But although increasing knowledge about tinnitus generation has been revealed by neuroscientific research during the last decades, the pathophysiology of tinnitus is still incompletely understood and there exists no well established causally oriented treatment (Langguth et al., 2013). For the identification of the neuronal correlates of tinnitus functional (fMRI) and structural magnetic resonance imaging (MRI), positron emission tomography (PET), single photon emission computed tomography (SPECT) as well as electro- and magneto-encephalography (EEG, MEG) have been used (for an overview Adjamian et al., 2009; Lanting et al., 2009). Studies using these methods have already added important information to tinnitus research. Nevertheless we have to be aware that each of these methods has both strengths and weaknesses. As tinnitus is continuously perceived in most cases, resting state measurements were assumed to be best suited to identify the neuronal correlates of tinnitus. However, in most of the EEG-, MEG-, PET- and fMRI-resting state studies perceptual, attentional and cognitive processes during the measurement were not specified. Moreover variations in tinnitus perception during measurement were not assessed. Resting state studies assume that the tinnitus percept and the related neural changes are constant over time. In a recent analysis a substantial variability of oscillatory brain activity during the measurements was reported (Schlee et al., 2014). An alternative approach to resting state is to measure, whether the brain’s reaction to an external stimulus differs in tinnitus patients as compared to healthy controls. Most such studies investigated sound-evoked activity. Interpretation of these data is difficult as associated co-morbidities such as hearing loss and hyperacusis have to be considered (Gu et al., 2010; Melcher et al., 2013; Schecklmann et al., 2013). If a tinnitus-like sound is used for stimulation it is a challenge to exactly measure the pitch and volume of the tinnitus (Hoare et al., 2014). Furthermore, sound-evoked activity is always associated with co-activation of auditory and non-auditory (e.g., attention network) areas thus hampering the focused examination of single areas. Other studies contrasted conditions where patients were instructed to distract or to focus on their tinnitus by using cognitive tasks (Andersson et al., 2006). Results obtained with such techniques are confounded by activation related to the cognitive effort. Similar problem holds true for other tinnitus suppression methods such as lidocaine injection or somatic manoeuvres (e.g., eye movements). Moreover these techniques are limited by invasiveness or low prevalence of such kind of patients, respectively (Lanting et al., 2009).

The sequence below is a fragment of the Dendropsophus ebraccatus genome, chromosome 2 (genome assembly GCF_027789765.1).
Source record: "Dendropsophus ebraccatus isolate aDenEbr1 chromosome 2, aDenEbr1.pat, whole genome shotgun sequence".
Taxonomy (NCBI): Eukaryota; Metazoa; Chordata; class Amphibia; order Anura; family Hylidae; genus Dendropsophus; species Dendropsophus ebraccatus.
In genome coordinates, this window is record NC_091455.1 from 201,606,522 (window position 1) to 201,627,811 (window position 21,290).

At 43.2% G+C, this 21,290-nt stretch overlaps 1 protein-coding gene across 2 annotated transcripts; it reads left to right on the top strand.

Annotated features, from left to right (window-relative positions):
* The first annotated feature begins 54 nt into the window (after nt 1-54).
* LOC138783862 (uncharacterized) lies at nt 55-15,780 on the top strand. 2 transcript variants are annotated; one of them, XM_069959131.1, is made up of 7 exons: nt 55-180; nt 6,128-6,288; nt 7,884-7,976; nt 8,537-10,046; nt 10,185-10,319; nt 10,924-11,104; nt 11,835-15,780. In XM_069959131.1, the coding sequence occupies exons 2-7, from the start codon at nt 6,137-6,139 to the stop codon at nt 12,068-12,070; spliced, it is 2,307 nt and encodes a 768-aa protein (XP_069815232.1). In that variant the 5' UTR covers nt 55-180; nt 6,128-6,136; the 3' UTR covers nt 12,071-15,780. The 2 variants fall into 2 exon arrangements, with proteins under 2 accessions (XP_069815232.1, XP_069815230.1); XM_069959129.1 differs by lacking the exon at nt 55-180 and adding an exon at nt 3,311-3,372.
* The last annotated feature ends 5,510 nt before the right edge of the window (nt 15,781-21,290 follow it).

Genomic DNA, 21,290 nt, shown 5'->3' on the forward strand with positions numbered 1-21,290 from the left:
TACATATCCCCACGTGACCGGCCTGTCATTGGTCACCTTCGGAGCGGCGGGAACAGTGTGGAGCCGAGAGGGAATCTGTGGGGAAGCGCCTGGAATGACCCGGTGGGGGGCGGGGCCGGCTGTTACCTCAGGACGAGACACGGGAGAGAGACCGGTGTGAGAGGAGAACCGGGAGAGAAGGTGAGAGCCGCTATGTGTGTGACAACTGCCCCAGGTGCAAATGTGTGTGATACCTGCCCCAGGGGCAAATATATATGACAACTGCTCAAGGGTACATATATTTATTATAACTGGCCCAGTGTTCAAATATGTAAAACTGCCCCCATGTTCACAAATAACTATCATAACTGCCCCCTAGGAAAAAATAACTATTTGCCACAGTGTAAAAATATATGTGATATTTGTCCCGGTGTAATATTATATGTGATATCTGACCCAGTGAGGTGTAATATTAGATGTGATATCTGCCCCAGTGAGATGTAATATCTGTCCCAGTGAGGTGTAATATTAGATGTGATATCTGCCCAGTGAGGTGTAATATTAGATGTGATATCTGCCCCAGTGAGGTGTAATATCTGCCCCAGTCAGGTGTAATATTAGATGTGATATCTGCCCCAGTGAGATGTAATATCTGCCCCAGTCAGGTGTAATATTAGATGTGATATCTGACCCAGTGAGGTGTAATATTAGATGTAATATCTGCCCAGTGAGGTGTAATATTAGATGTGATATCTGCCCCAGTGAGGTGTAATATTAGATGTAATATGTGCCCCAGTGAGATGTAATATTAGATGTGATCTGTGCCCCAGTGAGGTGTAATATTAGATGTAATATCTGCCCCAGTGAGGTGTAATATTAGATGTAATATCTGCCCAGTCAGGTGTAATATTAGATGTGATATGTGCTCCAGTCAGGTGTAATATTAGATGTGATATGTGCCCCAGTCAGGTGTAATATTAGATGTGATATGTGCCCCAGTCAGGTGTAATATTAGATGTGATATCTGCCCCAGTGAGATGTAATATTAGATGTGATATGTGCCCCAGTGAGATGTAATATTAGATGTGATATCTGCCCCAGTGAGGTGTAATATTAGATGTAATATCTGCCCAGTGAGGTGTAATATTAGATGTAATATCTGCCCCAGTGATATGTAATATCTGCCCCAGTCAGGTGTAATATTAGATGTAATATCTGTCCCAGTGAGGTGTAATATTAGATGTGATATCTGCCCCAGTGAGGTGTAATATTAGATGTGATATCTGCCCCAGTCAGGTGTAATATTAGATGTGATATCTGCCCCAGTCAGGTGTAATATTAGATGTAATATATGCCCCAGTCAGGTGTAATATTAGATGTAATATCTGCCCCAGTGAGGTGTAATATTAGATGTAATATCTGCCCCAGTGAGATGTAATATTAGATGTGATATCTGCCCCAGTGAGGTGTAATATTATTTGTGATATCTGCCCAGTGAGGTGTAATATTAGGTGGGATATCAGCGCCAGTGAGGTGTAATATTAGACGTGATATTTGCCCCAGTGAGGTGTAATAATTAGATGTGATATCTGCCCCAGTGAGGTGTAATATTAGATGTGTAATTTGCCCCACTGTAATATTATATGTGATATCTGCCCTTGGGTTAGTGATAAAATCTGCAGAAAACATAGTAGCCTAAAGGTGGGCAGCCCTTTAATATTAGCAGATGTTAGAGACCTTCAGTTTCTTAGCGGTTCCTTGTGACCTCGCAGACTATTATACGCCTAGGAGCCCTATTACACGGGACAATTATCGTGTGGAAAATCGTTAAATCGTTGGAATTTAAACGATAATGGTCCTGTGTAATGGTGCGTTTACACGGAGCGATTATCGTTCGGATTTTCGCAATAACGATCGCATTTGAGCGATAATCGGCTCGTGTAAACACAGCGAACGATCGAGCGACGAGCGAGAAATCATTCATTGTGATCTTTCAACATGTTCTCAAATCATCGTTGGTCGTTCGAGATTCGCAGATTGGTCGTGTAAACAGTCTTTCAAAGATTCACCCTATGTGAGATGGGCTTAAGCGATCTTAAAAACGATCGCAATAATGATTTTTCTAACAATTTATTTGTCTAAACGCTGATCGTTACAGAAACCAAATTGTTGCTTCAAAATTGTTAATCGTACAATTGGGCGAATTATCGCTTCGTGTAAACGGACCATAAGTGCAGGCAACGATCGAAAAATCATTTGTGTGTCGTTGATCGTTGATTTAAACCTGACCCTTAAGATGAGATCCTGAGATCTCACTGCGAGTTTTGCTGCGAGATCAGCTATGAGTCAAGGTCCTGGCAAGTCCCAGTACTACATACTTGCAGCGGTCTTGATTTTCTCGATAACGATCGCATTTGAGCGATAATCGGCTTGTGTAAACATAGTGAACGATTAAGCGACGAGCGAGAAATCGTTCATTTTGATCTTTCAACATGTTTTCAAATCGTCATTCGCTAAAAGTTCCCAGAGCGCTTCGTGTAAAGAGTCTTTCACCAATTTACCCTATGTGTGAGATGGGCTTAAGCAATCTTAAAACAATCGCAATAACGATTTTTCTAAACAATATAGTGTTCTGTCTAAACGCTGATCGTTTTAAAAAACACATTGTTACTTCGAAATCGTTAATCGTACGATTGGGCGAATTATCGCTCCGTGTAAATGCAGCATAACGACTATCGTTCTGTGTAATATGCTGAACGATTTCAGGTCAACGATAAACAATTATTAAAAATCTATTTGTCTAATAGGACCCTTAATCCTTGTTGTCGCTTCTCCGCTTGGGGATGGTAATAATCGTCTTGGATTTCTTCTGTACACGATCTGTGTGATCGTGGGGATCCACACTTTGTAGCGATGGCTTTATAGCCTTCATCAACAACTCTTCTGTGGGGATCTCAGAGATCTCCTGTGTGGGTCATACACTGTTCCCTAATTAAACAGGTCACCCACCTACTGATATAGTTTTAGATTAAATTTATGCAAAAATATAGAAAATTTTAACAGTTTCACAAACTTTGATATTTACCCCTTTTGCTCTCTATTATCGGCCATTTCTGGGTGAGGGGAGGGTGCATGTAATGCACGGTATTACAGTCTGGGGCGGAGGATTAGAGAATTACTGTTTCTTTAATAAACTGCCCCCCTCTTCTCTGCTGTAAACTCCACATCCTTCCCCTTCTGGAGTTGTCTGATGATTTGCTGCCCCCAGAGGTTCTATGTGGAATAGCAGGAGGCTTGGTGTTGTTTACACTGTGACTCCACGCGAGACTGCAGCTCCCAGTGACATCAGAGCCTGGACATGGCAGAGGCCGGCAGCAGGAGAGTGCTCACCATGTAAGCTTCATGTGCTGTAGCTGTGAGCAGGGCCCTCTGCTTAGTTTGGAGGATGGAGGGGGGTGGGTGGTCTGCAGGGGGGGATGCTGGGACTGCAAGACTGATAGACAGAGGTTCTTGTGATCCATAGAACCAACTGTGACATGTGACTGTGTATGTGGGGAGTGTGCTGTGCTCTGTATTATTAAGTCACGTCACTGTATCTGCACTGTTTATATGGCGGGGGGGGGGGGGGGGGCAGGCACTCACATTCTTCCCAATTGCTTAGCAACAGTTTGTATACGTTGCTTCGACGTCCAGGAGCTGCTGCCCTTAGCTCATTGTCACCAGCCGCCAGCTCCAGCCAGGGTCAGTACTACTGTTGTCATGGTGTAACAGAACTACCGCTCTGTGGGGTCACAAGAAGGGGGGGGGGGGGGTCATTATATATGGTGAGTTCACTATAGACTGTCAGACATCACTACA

Due to these limitations, it is important to collect and combine information from different methods in order to obtain an elaborate knowledge about the neuronal correlates of chronic tinnitus. Here, we suggest the use of another method which might overcome some of the above mentioned limitations: combined measurements of transcranial magnetic stimulation (TMS) and EEG to investigate differences between people with and without tinnitus in the reaction to magnetic stimulation. The rationale of this approach is that the way how the brain reacts to a specific stimulation protocol differs between people with and without tinnitus. The information about tinnitus-related brain reagibility may in turn provide a deeper understanding of tinnitus pathophysiology (Langguth et al., 2012; Müller et al., 2013). TMS-EEG studies enable the measurement of neural reactivity (TMS evoked activity after single pulses) and of neuroplasticity (resting state measurements before and after short repetitive transcranial magnetic stimulation (rTMS) interventions) free of cognitive confounders. Single pulses induce immediate neuronal responses which can be measured by concomitant EEG (Rogasch et al., 2013; Van Doren et al., 2015). Repetitive TMS (rTMS; rhythmic repetition of single pulses at specific frequencies or with specific protocols) induces prolonged changes for up to 2 h which can be measured by resting state EEG before and after the intervention (Thut and Pascual-Leone, 2010). Combined TMS-EEG measurements have been shown to detect disease-related alterations of neuroplasticity as indicated for example in schizophrenia research (McClintock et al., 2011; Rogasch et al., 2014). To sum up, combined TMS-EEG studies enable the measurement of TMS evoked activity after single pulses (neural reactivity) and of changes in resting state activity from before to after a single sessions of rTMS (neuroplasticity). For the present study we used TMS-EEG to investigate alterations of neuroplasticity in tinnitus.